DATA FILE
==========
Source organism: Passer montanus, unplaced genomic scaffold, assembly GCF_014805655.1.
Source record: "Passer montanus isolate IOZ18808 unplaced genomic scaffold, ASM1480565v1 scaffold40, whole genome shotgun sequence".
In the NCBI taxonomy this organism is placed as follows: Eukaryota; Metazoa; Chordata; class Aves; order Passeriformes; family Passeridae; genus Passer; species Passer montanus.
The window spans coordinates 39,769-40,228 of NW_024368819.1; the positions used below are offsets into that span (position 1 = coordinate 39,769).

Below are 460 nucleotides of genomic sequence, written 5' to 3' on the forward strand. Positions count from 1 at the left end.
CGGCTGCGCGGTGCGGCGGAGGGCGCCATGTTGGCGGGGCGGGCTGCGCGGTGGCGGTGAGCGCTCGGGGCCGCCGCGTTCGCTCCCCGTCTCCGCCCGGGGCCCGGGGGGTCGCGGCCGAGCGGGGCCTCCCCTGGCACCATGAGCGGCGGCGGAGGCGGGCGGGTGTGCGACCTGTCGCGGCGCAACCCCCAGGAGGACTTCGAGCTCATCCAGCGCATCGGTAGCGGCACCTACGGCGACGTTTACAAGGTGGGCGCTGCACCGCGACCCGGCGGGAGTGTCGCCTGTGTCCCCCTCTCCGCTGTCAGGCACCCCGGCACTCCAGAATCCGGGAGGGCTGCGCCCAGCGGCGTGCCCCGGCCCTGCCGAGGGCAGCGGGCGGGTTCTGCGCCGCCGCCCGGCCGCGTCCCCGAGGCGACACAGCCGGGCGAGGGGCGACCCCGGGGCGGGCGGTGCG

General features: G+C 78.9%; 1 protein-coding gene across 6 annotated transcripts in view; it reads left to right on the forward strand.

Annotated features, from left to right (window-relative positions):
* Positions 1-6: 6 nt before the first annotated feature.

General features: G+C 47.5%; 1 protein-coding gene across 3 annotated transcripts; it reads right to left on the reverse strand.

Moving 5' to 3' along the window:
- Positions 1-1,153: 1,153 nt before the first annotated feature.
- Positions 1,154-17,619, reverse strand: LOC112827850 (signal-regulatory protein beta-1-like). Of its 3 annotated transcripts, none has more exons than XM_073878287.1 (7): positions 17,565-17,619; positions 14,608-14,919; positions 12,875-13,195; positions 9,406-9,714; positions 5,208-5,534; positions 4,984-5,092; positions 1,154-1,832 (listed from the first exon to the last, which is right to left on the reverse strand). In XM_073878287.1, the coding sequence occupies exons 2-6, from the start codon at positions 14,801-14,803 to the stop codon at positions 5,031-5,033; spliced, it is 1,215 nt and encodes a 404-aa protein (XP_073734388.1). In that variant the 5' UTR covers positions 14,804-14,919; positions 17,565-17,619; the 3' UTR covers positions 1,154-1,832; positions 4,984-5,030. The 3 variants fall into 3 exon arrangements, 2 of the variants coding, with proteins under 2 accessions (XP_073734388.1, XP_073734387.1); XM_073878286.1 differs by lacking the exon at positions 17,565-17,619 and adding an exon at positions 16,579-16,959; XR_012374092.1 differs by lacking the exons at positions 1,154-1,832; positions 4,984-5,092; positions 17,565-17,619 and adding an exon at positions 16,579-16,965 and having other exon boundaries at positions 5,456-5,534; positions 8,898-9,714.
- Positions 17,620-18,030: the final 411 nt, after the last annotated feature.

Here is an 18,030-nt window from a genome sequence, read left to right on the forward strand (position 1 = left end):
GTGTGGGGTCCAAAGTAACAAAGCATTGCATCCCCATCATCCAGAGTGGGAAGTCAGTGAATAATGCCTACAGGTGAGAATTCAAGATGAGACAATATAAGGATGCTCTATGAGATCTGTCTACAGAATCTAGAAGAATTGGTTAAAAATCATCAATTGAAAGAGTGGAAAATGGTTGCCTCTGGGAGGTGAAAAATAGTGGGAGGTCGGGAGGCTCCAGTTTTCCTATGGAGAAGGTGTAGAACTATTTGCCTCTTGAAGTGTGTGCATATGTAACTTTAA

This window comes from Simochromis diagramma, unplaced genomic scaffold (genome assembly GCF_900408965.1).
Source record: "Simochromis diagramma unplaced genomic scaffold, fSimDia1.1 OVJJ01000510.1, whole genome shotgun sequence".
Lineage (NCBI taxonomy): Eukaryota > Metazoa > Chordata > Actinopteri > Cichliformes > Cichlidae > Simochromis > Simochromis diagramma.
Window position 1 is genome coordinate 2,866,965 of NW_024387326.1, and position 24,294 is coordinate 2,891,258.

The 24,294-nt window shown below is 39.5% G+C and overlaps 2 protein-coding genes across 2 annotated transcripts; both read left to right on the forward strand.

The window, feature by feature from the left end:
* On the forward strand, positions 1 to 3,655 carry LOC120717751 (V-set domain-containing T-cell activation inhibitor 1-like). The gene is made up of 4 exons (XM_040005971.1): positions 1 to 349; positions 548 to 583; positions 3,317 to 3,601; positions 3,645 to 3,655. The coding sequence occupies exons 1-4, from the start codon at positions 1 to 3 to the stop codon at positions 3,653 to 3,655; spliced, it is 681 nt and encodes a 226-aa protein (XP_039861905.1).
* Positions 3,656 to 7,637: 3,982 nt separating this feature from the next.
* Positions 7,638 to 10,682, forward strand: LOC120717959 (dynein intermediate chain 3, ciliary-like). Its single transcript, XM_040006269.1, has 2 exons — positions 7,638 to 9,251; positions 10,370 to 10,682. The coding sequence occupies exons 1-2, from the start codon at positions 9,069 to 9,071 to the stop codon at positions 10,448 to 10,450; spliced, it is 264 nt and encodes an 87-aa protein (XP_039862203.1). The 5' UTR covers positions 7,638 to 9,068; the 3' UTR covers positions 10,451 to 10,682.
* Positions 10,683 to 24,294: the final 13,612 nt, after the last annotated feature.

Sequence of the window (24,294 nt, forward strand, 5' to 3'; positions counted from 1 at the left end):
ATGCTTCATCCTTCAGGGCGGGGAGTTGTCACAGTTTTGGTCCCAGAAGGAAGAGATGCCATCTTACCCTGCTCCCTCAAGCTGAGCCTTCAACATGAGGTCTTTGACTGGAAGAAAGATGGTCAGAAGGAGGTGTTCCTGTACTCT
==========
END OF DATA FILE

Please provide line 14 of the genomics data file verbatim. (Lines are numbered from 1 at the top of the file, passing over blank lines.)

- Positions 17,620-18,030: the final 411 nt, after the last annotated feature.